Why 7 Million US Job Openings May Look Weaker Than It Sounds
There are still 7.0 million openings in America, as of the last day of September. While this reading is lower than the original estimate of 7.1 million job openings on the last day of August, the August peak figure was revised to 7.3 million. This is an estimated drop of 284,000 from August. While a decline of this magnitude sounds large, the August revision was much higher, and this was actually the third straight reading at or above 7.0 million.
The so-called JOLTS report from the Bureau of Labor Statistics (BLS) showed that hires and separations were both little changed at 5.7 million in September. It also showed that the job openings rate was 4.5% in September. The number of hires in September was down from a revised series high of 5.9 million in August. This put the hires rate at 3.8% in September. The BLS report said of September:
Within separations, the quits rate was unchanged at 2.4 percent and the layoffs and discharges rate was little changed at 1.1 percent. This release includes estimates of the number and rate of job openings, hires, and separations for the nonfarm sector by industry and by four geographic regions.
The number of job openings fell by 188,000 for total private sector jobs and fell by 96,000 for total government jobs. Job openings were higher in health care and social assistance for a total of 71,000. Meanwhile, professional and business services openings fell by 118,000 and the finance and insurance job openings fell by 82,000. The number of state and local government job openings (excluding education) fell by 67,000 in September.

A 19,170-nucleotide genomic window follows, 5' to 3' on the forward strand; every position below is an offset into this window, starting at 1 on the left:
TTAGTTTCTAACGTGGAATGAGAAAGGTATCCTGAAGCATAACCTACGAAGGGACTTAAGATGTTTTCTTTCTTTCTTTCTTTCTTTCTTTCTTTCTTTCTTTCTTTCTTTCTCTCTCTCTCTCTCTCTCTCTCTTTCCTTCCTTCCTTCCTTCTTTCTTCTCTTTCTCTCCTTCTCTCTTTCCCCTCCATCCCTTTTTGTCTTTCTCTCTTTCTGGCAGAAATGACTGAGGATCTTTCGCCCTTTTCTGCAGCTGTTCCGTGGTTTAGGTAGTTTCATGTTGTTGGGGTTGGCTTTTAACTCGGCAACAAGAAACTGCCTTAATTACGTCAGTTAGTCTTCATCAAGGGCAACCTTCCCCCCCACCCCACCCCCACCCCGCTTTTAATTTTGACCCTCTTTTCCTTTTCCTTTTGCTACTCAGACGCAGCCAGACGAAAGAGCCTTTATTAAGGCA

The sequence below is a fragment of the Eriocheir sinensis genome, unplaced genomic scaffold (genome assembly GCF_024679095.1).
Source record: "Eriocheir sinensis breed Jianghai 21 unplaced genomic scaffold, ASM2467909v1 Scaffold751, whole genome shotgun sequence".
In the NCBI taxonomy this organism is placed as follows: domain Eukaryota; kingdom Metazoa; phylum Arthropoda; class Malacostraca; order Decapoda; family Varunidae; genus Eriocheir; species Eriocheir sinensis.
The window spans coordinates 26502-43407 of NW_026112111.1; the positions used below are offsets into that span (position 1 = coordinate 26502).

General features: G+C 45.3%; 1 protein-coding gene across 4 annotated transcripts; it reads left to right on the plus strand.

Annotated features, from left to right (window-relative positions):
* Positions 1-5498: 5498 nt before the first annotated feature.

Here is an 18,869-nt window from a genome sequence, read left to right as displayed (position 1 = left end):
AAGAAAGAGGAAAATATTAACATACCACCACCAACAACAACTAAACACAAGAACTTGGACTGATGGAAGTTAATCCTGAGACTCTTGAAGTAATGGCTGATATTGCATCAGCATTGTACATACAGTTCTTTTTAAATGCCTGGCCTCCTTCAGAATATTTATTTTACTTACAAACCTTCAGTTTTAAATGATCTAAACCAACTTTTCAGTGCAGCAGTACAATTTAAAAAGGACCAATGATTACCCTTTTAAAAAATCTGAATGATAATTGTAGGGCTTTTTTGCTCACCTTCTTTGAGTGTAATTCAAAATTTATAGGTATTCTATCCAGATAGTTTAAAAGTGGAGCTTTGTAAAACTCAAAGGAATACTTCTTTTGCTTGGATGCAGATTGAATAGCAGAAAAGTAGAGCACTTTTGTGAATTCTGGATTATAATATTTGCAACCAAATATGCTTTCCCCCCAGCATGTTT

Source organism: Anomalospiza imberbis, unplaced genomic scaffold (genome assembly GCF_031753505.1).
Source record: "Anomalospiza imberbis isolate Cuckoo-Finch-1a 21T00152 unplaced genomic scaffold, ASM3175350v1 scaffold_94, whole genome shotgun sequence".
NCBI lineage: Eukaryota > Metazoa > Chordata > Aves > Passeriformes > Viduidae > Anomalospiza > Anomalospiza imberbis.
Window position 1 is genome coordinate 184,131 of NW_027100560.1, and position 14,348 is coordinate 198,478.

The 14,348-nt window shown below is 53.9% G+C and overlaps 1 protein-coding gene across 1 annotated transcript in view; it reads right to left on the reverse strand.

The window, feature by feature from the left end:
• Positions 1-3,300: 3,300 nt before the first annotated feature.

Perhaps the greatest number behind the job openings is the so-called quits rate. These are generally voluntary separations initiated by the employee, and employees have to be willing to leave on their own accord for more applicable or better opportunities for there to be a solid jobs market. The number of quits was 3.6 million in September, and the quits rate was 2.4%. Quits increased by 15,000 in educational services, but there were 20,000 fewer quits in the transportation, warehousing and utilities section. State and local government education saw 10,000 fewer quits.
After tallying up all the numbers for this September versus September of 2017, the number of hires over the year was 67.5 million versus 65.1 million separations. That yields a net employment gain of 2.5 million year over year. What must be considered further is that the total figures do include workers who may have been hired and separated more than once during the period.
It may sound disappointing to have fewer job openings swing this much lower in a single month. That said, the large figure looks exaggerated when considering that the August figure was revised much higher and considering that employers are having a harder time filling their positions.
And for further evidence of economic strength meeting job market strength, it was just last week that ZipRecruiter sent out a post-BLS figure from its own job postings marketplace: there were more than 1.5 million job postings in its own universe that require no prior experience at all.